What to Know About Frailty in Older Adults

Medically Reviewed by Carmelita Swiner, MD on April 07, 2023
4 min read

Growing older often means moving slower than before or getting tired faster. But some older people can become very weak and everyday activities can become hard to do. This may be due to a health condition called frailty.

Frailty is more than just becoming slower and weaker. An older adult can be considered frail if a combination of these two things occurs:

  • The person feels very weak, tired, and like they have no energy.
  • The person has been experiencing weight loss without changes in diet or exercise.

The longer you live, the greater the chance that frailty will ensue. Women have a higher incidence than men. This is possibly because women tend to live longer, increasing the likelihood that they become frail. 

Frail people can find it difficult to do everyday tasks. These can include getting in or out of bed, getting dressed, using the toilet, or moving around the house. They may feel off-balance, weak and worry about falling.

If you experience three or more of the following, you may have frailty:

  • Unintentionally lost 10 or more pounds in the past year
  • Feel weak and have trouble standing without help from someone else
  • Experience reduced grip strength
  • Feel exhausted, where everything you do takes a big effort, or you struggle to get moving for 3 or more days per week
  • Less active and don't move around the house as much or exercise as you used to
  • Walk slowly, where it takes you more than 6 or 7 seconds to walk 15 feet

Age. As you age, the way your body functions changes. You might slow down, feel aches and pains, or take longer to do things. Some older adults, but not all, may experience these things and become frail as well.

Disease. Adults with other health conditions, such as dementia or diabetes, may be more likely to become frail or become frail faster.

Chronic conditions. The cause of frailty in older adults is often tied to chronic inflammation or immune system activation. This is the body's process of fighting against things that harm it such as infections, injuries, and toxins in an attempt to heal itself.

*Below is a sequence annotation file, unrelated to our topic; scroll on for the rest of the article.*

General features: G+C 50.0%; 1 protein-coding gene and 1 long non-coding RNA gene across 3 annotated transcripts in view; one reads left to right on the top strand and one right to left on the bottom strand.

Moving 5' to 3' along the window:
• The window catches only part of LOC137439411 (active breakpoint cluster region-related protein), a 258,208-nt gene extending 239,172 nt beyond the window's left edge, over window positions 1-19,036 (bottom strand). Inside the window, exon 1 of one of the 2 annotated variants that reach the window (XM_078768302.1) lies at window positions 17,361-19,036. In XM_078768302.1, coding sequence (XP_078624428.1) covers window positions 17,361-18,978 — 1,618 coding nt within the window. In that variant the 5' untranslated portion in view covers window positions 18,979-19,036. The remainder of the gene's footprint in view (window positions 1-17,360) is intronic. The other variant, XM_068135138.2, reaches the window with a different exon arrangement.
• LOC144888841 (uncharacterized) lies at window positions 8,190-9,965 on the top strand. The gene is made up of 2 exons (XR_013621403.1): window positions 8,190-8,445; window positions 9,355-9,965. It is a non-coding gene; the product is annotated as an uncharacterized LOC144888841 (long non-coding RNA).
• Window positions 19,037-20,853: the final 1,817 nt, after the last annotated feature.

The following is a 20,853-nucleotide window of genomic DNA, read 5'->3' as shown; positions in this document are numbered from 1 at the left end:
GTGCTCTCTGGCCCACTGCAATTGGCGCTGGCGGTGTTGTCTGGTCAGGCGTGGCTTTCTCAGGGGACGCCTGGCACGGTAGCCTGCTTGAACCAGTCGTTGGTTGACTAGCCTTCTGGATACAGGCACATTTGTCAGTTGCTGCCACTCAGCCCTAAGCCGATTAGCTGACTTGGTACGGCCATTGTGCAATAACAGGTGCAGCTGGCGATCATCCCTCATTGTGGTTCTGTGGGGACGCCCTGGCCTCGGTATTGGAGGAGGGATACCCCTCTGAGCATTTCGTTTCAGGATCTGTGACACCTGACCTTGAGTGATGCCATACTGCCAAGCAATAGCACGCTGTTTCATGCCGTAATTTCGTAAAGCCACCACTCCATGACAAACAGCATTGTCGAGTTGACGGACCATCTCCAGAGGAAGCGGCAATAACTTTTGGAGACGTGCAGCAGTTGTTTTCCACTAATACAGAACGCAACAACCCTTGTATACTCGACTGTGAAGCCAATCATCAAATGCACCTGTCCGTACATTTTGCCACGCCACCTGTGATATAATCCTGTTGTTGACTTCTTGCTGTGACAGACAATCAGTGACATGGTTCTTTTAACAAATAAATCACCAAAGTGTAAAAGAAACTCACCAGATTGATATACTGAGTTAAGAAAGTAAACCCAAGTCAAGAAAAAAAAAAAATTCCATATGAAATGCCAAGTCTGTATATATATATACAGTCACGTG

In a frail person, this inflammation occurs more than it normally would and creates an ongoing strain in the body. It reduces muscle function and causes conditions like anemia. This is when you lack enough healthy red blood cells to carry adequate oxygen to your body's tissues. This inflammation can also reduce your heart's ability to function well.

Sarcopenia. Older adults with frailty also experience a loss of muscle mass and strength, known as sarcopenia. Losing muscle and having less strength is a hallmark sign of frailty. If an individual is experiencing decreased levels of hormones like estrogen or testosterone, this can make frailty more severe. 

You can care for yourself or your loved one experiencing frailty by embracing lifestyle habits that will keep a frail body in relatively good condition.

Eat right. Food provides calories, which can help stop weight loss and provide energy. It can be helpful to speak with a doctor about nutrition. Consuming calories can be more important than avoiding fat.

Eat more protein. If needed, you can add protein powder to dishes. Having more protein in a diet may help keep muscles strong.

Get more Vitamin D. This vitamin may help keep bones strong and keep muscles working.

Liquid meal replacements. Incorporating liquid meals into your diet like smoothies, milkshakes, and milk may help prevent unwanted weight loss. It can also help to consume several smaller meals that you enjoy throughout the day instead of three large main meals.

Staying active. A doctor can help you or your loved one find activities that will help build balance and strength. This could include:

  • Resistance exercises, like sitting in a chair and raising the legs or pushing against a wall
  • Walking as much or as often as is recommended by your doctor
  • Practicing Tai Chi, where moving in a rhythmic and slow way helps with balance and muscle tone

Staying connected. If you or your loved one often feel tired, it may be hard to feel like going out or seeing people. But it's important to stay positive and connect with others.

Keeping the mind active. You can have fun and help stimulate the mind by playing board games or card games or completing crossword or number puzzles. Consider taking classes that encourage you or your loved one to learn something new.

Planning for extra time. When an older adult is experiencing frailty, it can cause them to move a little slower than normal. Try to be patient, plan ahead, and know that you’ll likely need a little extra time.

As adults age, they can help prevent and treat frailty by maintaining a healthy lifestyle, getting exercise, eating a healthful diet, and receiving good medical care.